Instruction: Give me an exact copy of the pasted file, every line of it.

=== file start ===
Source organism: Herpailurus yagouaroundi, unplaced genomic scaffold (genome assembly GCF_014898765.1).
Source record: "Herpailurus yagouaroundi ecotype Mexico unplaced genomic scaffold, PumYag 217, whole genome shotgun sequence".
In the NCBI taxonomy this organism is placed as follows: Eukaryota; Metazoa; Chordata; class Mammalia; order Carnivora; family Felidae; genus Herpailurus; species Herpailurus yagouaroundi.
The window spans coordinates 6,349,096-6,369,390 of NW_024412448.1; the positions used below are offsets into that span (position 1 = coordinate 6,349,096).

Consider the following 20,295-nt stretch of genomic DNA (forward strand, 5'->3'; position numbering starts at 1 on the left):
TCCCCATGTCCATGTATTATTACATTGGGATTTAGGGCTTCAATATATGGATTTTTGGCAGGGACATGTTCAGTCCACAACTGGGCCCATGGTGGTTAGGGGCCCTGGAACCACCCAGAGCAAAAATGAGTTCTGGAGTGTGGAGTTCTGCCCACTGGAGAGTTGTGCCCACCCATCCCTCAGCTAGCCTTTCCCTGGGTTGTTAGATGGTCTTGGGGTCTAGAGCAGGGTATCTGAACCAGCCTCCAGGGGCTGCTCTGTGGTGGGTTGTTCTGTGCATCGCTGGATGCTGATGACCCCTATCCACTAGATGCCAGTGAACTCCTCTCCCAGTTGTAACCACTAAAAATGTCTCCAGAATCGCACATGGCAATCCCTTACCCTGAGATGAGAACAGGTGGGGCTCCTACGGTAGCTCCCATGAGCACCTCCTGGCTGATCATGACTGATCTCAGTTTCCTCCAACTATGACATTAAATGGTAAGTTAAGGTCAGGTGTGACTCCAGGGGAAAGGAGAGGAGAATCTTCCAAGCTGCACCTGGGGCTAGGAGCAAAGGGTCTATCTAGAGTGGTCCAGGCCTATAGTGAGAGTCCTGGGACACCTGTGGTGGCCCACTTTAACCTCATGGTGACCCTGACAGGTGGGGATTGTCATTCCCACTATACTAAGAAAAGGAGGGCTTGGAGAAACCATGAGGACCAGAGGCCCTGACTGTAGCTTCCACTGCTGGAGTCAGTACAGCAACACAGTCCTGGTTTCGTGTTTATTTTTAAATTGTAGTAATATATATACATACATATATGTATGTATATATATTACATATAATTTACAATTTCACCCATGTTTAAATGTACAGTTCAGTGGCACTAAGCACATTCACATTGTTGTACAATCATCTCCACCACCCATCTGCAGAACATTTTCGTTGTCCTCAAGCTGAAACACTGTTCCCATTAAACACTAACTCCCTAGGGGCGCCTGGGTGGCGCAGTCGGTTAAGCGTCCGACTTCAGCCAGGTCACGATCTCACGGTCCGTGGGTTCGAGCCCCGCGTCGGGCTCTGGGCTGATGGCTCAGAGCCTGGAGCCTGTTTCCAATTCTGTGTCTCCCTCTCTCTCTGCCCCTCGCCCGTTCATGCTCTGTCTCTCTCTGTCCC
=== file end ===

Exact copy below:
Source organism: Herpailurus yagouaroundi, unplaced genomic scaffold (genome assembly GCF_014898765.1).
Source record: "Herpailurus yagouaroundi ecotype Mexico unplaced genomic scaffold, PumYag 217, whole genome shotgun sequence".
In the NCBI taxonomy this organism is placed as follows: Eukaryota; Metazoa; Chordata; class Mammalia; order Carnivora; family Felidae; genus Herpailurus; species Herpailurus yagouaroundi.
The window spans coordinates 6,349,096-6,369,390 of NW_024412448.1; the positions used below are offsets into that span (position 1 = coordinate 6,349,096).

Consider the following 20,295-nt stretch of genomic DNA (forward strand, 5'->3'; position numbering starts at 1 on the left):
TCCCCATGTCCATGTATTATTACATTGGGATTTAGGGCTTCAATATATGGATTTTTGGCAGGGACATGTTCAGTCCACAACTGGGCCCATGGTGGTTAGGGGCCCTGGAACCACCCAGAGCAAAAATGAGTTCTGGAGTGTGGAGTTCTGCCCACTGGAGAGTTGTGCCCACCCATCCCTCAGCTAGCCTTTCCCTGGGTTGTTAGATGGTCTTGGGGTCTAGAGCAGGGTATCTGAACCAGCCTCCAGGGGCTGCTCTGTGGTGGGTTGTTCTGTGCATCGCTGGATGCTGATGACCCCTATCCACTAGATGCCAGTGAACTCCTCTCCCAGTTGTAACCACTAAAAATGTCTCCAGAATCGCACATGGCAATCCCTTACCCTGAGATGAGAACAGGTGGGGCTCCTACGGTAGCTCCCATGAGCACCTCCTGGCTGATCATGACTGATCTCAGTTTCCTCCAACTATGACATTAAATGGTAAGTTAAGGTCAGGTGTGACTCCAGGGGAAAGGAGAGGAGAATCTTCCAAGCTGCACCTGGGGCTAGGAGCAAAGGGTCTATCTAGAGTGGTCCAGGCCTATAGTGAGAGTCCTGGGACACCTGTGGTGGCCCACTTTAACCTCATGGTGACCCTGACAGGTGGGGATTGTCATTCCCACTATACTAAGAAAAGGAGGGCTTGGAGAAACCATGAGGACCAGAGGCCCTGACTGTAGCTTCCACTGCTGGAGTCAGTACAGCAACACAGTCCTGGTTTCGTGTTTATTTTTAAATTGTAGTAATATATATACATACATATATGTATGTATATATATTACATATAATTTACAATTTCACCCATGTTTAAATGTACAGTTCAGTGGCACTAAGCACATTCACATTGTTGTACAATCATCTCCACCACCCATCTGCAGAACATTTTCGTTGTCCTCAAGCTGAAACACTGTTCCCATTAAACACTAACTCCCTAGGGGCGCCTGGGTGGCGCAGTCGGTTAAGCGTCCGACTTCAGCCAGGTCACGATCTCACGGTCCGTGGGTTCGAGCCCCGCGTCGGGCTCTGGGCTGATGGCTCAGAGCCTGGAGCCTGTTTCCAATTCTGTGTCTCCCTCTCTCTCTGCCCCTCGCCCGTTCATGCTCTGTCTCTCTCTGTCCC